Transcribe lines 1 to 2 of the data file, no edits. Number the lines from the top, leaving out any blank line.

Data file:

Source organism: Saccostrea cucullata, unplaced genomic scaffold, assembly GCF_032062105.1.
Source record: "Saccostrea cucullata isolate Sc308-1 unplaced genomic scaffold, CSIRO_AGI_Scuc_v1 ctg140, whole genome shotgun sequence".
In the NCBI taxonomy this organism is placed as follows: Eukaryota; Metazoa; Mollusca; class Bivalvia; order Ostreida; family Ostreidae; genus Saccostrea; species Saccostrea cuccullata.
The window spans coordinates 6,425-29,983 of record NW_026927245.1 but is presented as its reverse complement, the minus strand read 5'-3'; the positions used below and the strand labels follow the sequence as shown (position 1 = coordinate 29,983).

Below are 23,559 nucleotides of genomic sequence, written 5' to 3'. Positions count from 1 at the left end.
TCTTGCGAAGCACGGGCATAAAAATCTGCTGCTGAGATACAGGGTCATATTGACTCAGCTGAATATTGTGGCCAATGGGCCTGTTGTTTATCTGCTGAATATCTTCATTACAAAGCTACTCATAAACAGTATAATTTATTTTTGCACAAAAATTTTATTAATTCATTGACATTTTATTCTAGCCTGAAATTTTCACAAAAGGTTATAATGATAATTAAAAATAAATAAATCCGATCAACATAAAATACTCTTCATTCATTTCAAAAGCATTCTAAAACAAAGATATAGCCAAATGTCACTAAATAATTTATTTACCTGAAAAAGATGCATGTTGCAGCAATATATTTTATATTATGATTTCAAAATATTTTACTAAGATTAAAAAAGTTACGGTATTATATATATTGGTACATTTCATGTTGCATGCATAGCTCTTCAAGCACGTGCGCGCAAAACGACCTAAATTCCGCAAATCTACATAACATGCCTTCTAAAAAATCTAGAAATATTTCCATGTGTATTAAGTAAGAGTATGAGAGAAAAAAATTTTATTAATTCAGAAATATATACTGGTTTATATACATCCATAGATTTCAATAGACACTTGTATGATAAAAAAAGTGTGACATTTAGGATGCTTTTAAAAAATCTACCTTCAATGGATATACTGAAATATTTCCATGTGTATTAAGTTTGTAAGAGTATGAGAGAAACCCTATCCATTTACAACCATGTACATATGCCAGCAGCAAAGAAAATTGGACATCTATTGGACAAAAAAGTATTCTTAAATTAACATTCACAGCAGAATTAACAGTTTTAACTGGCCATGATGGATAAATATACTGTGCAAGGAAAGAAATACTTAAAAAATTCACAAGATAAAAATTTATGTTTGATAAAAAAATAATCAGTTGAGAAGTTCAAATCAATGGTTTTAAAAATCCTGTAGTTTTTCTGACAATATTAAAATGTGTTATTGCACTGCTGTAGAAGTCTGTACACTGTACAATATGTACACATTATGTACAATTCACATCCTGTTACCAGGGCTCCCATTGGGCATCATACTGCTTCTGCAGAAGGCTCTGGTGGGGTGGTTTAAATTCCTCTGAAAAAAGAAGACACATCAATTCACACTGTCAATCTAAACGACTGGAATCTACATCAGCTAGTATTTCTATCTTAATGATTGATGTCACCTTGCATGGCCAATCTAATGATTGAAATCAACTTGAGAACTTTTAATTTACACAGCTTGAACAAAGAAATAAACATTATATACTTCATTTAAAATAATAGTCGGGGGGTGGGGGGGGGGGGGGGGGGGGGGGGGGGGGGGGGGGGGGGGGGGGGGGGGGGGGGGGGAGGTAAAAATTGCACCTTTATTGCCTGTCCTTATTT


Source organism: Saccostrea cucullata, unplaced genomic scaffold, assembly GCF_032062105.1.
Source record: "Saccostrea cucullata isolate Sc308-1 unplaced genomic scaffold, CSIRO_AGI_Scuc_v1 ctg140, whole genome shotgun sequence".